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There is no point to tit-for-tat over the EU’s plan to ban palm biodiesel, said International Trade and Industry Minister Datuk Darell Leiking. NSTP photo by HAFIZ SOHAIMI

KUALA LUMPUR: There is no point to tit-for-tat over Norway’s plan to ban palm biodiesel, said International Trade and Industry Minister Datuk Darell Leiking.

Leiking, however, believes that Primary Industries Minister Teresa Kok would advise the Cabinet on counter-measures to safeguard the country’s palm oil interests.

Kok, in a statement yesterday, said the ministry had regretted the Norwegian Parliament’s vote that would make it the first country in the world to ban palm biofuels.

Kok said Norway’s plan to ban palm biodiesel would hurt bilateral trade relations and would be a major obstacle towards a successful conclusion of the Malaysia and the European Free Trade Association (EFTA) talks.

EFTA member countries are Switzerland, Liechtenstein, Norway and Iceland.

“If we go (tit-for-tat), we are as bad as they (lobbyists) are. We (Malaysians) are open for trade with business-friendly environment, a nation that cares for its environment and the people,” Leiking said after a mock cheque presentation ceremony for Tabung Harapan here today.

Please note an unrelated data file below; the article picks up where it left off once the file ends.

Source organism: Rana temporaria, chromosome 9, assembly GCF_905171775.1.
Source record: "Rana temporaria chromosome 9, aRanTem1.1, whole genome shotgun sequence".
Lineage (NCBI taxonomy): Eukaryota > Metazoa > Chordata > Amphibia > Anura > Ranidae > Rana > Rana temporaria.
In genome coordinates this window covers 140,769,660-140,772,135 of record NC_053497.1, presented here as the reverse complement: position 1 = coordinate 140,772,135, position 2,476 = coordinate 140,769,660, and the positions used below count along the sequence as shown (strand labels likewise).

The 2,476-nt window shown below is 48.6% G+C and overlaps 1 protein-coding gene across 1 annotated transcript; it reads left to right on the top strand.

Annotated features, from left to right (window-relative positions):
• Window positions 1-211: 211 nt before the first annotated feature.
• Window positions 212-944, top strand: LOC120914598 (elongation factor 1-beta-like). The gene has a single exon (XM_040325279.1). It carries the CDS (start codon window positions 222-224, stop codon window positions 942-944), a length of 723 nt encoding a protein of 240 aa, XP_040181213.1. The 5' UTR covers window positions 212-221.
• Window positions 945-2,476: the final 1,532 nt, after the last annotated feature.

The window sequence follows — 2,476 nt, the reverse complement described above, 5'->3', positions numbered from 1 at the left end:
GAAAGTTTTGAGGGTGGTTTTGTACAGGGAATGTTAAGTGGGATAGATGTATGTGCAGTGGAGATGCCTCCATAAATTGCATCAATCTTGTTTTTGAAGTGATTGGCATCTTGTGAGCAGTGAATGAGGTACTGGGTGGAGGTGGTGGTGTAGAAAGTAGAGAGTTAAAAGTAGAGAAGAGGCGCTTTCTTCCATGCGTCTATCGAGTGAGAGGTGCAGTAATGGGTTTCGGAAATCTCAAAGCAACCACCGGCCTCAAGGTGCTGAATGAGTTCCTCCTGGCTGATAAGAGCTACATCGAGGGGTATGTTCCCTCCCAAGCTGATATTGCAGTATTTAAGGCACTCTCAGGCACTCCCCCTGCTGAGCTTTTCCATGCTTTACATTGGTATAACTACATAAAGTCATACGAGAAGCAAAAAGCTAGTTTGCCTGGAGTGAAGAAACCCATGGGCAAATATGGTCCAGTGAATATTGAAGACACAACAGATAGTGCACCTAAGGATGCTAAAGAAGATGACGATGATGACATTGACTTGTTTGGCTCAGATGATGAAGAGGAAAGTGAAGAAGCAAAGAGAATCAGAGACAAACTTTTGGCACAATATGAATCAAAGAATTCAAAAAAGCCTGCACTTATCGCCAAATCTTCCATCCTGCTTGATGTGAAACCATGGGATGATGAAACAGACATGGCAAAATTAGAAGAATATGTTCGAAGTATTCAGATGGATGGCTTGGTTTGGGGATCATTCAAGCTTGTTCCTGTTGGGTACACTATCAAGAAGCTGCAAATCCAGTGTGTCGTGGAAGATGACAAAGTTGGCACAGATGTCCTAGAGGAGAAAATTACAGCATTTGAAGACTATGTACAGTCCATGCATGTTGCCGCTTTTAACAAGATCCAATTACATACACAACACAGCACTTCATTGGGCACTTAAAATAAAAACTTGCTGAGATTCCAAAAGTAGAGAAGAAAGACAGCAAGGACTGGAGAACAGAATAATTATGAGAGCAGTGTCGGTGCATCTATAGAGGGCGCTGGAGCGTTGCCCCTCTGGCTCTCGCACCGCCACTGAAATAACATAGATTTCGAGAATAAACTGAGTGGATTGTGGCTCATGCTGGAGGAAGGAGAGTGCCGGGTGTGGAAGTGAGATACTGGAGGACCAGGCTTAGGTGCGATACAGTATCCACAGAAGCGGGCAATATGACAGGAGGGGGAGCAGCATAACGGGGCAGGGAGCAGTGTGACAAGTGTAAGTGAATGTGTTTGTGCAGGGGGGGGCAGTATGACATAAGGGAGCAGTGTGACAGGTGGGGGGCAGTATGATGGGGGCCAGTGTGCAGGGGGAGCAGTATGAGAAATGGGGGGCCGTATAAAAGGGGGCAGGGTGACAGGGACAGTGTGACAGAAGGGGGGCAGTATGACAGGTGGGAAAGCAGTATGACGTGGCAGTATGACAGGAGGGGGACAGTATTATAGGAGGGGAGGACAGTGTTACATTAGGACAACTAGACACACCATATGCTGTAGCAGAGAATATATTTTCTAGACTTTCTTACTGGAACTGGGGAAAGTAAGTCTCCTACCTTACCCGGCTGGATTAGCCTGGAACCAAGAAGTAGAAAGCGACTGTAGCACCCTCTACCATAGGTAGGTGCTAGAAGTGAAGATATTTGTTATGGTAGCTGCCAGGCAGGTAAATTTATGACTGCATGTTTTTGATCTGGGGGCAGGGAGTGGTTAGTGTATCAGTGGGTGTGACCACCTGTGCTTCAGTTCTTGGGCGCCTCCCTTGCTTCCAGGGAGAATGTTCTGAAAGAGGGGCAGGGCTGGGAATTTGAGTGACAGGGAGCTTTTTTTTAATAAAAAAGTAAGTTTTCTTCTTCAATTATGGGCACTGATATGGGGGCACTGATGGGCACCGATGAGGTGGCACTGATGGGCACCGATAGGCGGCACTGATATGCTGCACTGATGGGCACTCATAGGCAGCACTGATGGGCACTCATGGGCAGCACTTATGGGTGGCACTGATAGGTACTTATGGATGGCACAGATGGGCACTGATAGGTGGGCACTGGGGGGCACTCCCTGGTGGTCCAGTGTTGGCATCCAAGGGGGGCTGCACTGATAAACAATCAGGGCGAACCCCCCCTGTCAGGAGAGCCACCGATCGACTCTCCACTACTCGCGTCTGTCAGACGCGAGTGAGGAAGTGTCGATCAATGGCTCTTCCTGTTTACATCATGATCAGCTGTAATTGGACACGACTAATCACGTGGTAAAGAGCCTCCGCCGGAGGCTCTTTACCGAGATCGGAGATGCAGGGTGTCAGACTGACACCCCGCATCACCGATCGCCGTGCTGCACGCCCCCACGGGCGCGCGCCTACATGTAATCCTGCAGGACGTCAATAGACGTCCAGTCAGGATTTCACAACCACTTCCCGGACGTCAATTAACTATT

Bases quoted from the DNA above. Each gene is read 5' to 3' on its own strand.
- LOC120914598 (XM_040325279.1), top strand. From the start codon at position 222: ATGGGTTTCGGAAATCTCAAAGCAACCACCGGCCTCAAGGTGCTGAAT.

The Branding Association of Malaysia (BAM) and Malaysia Entrepreneurs’ Development Association (PUMM) have collectively involved in contributing a total of RM1 million to 100 companies.

Leiking said the ministry would not condemn Norway for its decision but rather wanted the country to understand Malaysia.

“We also want to understand Norway’s act of condemning Malaysia’s palm oil. The negotiation of EFTA is still ongoing. At the same time, we have also approached other EFTA members, namely; Iceland, Liechtenstein and Switzerland bilaterally,” he added.

Leiking expressed hope Norway’s parliament decision to phase out the usage of palm biodiesel would not come at play.

“We hope Norway will reverse its decision and go back to agree with what we have already agreed upon. So, until the EFTA talks are finalised, then we will know the outcome,” he said.

Leiking is concerned that some countries may be mislead by lobbyists, who have vested interests, about the truth of Malaysia’s sustainably produced palm oil.

“They (lobbyists) throw false allegations about wanton deforestation throughout Malaysia. We acknowledged there were some parties who cut trees illegally without the government’s permission.

“But we have caught them and some ran away. State governments have also regularly enforced environmental protection measures,” he said.

“Some parties believe false allegations that we cut virgin forest to set up oil palm estates. They are totally mislead by lobbyists who have ulterior motives to promote their own vegetable oils such as rapeseed and sunflower. These lobbyist are bent on smearing the reputation of the palm oil industry, a significant export earner for Malaysia,” he said.

Leiking said Norway’s plan to ban palm biodiesel would not affect the EFTA as Malaysia was still negotiating with the other three members.

“We will aggressively campaign for the truth about palm oil nutrition and oil palm planting. We want to meet them (face-to-face) and explain the real situation of how we sustainably produce palm oil,” he said.

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